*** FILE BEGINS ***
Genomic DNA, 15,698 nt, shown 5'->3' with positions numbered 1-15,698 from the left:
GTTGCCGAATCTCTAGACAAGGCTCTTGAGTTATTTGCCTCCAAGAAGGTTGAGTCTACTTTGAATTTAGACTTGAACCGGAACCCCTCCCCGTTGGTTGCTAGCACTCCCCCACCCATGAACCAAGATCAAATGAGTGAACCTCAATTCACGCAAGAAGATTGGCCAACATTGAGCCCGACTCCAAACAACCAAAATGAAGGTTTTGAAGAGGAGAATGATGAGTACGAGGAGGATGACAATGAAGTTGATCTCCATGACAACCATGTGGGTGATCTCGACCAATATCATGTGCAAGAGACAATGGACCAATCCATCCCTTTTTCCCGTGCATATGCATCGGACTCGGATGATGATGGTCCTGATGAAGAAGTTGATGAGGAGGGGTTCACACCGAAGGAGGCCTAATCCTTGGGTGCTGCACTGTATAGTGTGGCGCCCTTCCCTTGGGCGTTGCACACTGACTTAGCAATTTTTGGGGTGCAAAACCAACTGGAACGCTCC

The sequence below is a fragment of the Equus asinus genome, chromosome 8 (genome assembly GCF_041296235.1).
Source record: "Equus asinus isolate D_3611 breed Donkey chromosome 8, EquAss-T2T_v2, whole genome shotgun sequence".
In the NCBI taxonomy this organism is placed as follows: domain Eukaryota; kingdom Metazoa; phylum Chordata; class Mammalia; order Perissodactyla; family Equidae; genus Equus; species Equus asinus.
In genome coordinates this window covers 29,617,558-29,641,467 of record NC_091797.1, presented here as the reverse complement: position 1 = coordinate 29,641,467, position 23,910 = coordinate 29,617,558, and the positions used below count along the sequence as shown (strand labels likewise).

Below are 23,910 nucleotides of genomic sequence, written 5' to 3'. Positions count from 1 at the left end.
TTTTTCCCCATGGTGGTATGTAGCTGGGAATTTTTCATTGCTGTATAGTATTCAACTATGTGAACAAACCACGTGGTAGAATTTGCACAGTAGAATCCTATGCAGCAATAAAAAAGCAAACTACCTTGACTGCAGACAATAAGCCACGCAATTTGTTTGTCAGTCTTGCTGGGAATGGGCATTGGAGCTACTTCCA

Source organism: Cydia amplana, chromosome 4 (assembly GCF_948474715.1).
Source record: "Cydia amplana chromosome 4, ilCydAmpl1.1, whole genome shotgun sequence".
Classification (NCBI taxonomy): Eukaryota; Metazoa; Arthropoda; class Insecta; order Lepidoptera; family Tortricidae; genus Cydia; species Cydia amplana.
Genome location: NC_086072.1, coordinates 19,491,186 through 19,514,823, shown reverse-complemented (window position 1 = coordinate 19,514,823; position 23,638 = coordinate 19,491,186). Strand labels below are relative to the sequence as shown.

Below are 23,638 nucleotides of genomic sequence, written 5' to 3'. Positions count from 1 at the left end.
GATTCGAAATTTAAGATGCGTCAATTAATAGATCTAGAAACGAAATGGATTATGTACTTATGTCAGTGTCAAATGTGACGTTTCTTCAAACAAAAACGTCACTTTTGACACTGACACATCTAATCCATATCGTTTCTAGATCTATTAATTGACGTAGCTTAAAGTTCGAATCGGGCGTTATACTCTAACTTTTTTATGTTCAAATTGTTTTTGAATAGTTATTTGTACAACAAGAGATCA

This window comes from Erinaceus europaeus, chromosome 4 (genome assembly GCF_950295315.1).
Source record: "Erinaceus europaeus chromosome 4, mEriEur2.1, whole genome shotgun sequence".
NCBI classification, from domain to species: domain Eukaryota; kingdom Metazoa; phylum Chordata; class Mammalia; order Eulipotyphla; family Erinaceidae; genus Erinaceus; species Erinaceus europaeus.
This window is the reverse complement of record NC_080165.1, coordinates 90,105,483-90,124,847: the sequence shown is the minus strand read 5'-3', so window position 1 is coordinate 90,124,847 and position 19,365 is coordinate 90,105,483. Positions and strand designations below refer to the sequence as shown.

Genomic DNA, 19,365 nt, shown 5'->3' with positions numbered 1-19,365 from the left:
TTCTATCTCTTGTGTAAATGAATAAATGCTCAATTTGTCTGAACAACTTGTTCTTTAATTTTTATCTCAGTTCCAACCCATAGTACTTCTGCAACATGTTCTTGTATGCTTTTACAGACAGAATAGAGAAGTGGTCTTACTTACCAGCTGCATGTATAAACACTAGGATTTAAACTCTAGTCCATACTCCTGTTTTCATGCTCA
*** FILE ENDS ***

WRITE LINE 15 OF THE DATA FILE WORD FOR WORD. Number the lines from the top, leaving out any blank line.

This window comes from Erinaceus europaeus, chromosome 4 (genome assembly GCF_950295315.1).